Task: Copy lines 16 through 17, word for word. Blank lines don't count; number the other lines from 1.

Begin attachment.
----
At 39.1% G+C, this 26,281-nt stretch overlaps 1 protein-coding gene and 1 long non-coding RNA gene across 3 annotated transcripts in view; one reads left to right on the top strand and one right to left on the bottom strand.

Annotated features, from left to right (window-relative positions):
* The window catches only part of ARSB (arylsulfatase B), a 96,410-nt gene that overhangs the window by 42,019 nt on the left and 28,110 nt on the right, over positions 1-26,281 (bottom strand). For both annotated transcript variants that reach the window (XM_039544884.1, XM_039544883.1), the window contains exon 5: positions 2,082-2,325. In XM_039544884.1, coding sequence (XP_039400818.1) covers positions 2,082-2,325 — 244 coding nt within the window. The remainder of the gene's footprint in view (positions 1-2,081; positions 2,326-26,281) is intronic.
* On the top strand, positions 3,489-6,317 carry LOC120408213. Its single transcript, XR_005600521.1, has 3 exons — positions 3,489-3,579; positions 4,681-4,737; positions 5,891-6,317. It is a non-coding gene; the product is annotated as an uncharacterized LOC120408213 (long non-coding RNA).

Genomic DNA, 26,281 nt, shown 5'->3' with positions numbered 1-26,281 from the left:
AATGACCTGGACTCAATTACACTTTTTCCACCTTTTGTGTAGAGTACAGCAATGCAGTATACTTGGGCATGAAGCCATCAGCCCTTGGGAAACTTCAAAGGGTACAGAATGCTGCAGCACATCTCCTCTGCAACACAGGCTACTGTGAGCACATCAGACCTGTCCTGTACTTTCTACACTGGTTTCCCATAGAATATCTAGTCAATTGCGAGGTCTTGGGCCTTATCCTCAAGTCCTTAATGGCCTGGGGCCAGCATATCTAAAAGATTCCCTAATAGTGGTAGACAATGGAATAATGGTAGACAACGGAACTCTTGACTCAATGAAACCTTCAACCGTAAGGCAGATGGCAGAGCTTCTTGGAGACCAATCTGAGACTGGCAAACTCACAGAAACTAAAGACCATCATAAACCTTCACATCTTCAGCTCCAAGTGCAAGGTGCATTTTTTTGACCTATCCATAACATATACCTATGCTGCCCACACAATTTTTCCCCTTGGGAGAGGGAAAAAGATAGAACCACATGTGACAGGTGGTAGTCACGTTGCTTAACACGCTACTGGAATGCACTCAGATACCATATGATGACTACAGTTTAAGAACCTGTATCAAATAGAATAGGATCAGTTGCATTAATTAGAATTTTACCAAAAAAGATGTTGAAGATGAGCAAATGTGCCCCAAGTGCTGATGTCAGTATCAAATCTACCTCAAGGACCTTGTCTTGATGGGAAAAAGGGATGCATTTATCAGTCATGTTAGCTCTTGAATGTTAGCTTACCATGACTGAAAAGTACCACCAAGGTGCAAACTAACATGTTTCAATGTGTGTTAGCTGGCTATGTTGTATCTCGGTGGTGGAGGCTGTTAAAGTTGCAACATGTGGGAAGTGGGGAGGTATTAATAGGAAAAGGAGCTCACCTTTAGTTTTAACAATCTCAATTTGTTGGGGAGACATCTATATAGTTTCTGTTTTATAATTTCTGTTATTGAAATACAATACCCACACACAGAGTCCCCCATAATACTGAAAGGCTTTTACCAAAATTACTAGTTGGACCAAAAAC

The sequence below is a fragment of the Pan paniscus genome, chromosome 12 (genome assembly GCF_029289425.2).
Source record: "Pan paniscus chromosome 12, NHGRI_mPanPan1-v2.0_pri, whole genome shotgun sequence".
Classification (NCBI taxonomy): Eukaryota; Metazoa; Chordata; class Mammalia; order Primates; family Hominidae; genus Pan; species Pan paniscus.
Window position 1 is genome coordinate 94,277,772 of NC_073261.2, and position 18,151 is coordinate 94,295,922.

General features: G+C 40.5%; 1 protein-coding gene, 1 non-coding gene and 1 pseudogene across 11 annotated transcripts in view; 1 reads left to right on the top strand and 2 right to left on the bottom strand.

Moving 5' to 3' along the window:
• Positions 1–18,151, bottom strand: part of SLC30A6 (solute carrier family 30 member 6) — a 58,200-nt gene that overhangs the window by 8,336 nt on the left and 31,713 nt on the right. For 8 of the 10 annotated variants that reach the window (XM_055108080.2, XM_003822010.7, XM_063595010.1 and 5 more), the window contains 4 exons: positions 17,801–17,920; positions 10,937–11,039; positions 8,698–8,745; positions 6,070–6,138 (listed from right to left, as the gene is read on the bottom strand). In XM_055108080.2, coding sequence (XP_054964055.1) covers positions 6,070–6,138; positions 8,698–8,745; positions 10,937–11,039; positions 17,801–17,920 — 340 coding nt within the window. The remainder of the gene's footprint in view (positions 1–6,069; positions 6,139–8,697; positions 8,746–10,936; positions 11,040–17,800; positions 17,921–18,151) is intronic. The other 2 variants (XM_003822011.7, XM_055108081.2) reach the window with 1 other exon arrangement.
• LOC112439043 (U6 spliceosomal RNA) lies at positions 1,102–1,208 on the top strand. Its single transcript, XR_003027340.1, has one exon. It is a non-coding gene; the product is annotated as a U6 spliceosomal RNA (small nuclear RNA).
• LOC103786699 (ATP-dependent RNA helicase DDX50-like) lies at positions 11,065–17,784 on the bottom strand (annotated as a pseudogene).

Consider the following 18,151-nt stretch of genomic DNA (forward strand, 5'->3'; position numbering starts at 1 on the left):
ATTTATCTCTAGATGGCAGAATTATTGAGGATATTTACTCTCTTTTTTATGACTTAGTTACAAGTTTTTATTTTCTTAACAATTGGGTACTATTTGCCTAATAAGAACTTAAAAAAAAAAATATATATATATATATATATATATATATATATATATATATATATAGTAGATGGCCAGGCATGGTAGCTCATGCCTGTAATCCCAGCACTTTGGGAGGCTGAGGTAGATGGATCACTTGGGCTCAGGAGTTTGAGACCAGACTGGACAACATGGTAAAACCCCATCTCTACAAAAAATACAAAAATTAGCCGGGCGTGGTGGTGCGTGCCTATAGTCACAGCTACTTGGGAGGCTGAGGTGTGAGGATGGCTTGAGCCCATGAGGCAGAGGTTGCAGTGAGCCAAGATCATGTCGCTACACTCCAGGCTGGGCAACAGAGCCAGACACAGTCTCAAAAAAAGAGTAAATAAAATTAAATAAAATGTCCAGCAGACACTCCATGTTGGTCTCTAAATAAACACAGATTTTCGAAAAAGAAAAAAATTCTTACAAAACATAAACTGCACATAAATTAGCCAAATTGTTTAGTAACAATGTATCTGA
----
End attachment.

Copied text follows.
Consider the following 18,151-nt stretch of genomic DNA (forward strand, 5'->3'; position numbering starts at 1 on the left):
ATTTATCTCTAGATGGCAGAATTATTGAGGATATTTACTCTCTTTTTTATGACTTAGTTACAAGTTTTTATTTTCTTAACAATTGGGTACTATTTGCCTAATAAGAACTTAAAAAAAAAAATATATATATATATATATATATATATATATATATATATATATATAGTAGATGGCCAGGCATGGTAGCTCATGCCTGTAATCCCAGCACTTTGGGAGGCTGAGGTAGATGGATCACTTGGGCTCAGGAGTTTGAGACCAGACTGGACAACATGGTAAAACCCCATCTCTACAAAAAATACAAAAATTAGCCGGGCGTGGTGGTGCGTGCCTATAGTCACAGCTACTTGGGAGGCTGAGGTGTGAGGATGGCTTGAGCCCATGAGGCAGAGGTTGCAGTGAGCCAAGATCATGTCGCTACACTCCAGGCTGGGCAACAGAGCCAGACACAGTCTCAAAAAAAGAGTAAATAAAATTAAATAAAATGTCCAGCAGACACTCCATGTTGGTCTCTAAATAAACACAGATTTTCGAAAAAGAAAAAAATTCTTACAAAACATAAACTGCACATAAATTAGCCAAATTGTTTAGTAACAATGTATCTGA